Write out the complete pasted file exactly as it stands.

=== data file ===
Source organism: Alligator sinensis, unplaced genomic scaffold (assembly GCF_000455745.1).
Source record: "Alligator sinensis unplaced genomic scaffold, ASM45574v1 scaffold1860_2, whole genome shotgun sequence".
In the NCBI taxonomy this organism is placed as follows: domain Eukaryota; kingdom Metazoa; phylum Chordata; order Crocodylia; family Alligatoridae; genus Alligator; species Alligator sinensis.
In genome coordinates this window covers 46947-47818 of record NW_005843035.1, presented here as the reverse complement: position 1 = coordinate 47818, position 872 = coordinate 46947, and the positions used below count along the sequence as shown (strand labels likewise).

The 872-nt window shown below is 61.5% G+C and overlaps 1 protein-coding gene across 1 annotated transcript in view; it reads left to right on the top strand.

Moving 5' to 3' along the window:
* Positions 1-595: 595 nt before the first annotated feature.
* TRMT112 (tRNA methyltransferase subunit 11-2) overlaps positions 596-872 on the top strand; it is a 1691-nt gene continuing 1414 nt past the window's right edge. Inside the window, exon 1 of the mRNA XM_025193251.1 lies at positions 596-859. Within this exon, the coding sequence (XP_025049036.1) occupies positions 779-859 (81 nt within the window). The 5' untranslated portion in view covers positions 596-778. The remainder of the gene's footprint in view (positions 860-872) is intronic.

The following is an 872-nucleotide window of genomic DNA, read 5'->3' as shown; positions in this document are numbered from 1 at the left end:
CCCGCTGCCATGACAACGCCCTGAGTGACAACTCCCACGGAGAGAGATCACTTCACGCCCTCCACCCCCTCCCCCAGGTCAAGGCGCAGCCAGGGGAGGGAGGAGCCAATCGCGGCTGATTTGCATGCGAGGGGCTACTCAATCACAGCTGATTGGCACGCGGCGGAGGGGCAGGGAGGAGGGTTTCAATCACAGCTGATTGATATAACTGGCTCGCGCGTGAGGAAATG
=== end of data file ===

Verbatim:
Source organism: Alligator sinensis, unplaced genomic scaffold (assembly GCF_000455745.1).
Source record: "Alligator sinensis unplaced genomic scaffold, ASM45574v1 scaffold1860_2, whole genome shotgun sequence".
In the NCBI taxonomy this organism is placed as follows: domain Eukaryota; kingdom Metazoa; phylum Chordata; order Crocodylia; family Alligatoridae; genus Alligator; species Alligator sinensis.
In genome coordinates this window covers 46947-47818 of record NW_005843035.1, presented here as the reverse complement: position 1 = coordinate 47818, position 872 = coordinate 46947, and the positions used below count along the sequence as shown (strand labels likewise).

The 872-nt window shown below is 61.5% G+C and overlaps 1 protein-coding gene across 1 annotated transcript in view; it reads left to right on the top strand.

Moving 5' to 3' along the window:
* Positions 1-595: 595 nt before the first annotated feature.
* TRMT112 (tRNA methyltransferase subunit 11-2) overlaps positions 596-872 on the top strand; it is a 1691-nt gene continuing 1414 nt past the window's right edge. Inside the window, exon 1 of the mRNA XM_025193251.1 lies at positions 596-859. Within this exon, the coding sequence (XP_025049036.1) occupies positions 779-859 (81 nt within the window). The 5' untranslated portion in view covers positions 596-778. The remainder of the gene's footprint in view (positions 860-872) is intronic.

The following is an 872-nucleotide window of genomic DNA, read 5'->3' as shown; positions in this document are numbered from 1 at the left end:
CCCGCTGCCATGACAACGCCCTGAGTGACAACTCCCACGGAGAGAGATCACTTCACGCCCTCCACCCCCTCCCCCAGGTCAAGGCGCAGCCAGGGGAGGGAGGAGCCAATCGCGGCTGATTTGCATGCGAGGGGCTACTCAATCACAGCTGATTGGCACGCGGCGGAGGGGCAGGGAGGAGGGTTTCAATCACAGCTGATTGATATAACTGGCTCGCGCGTGAGGAAATG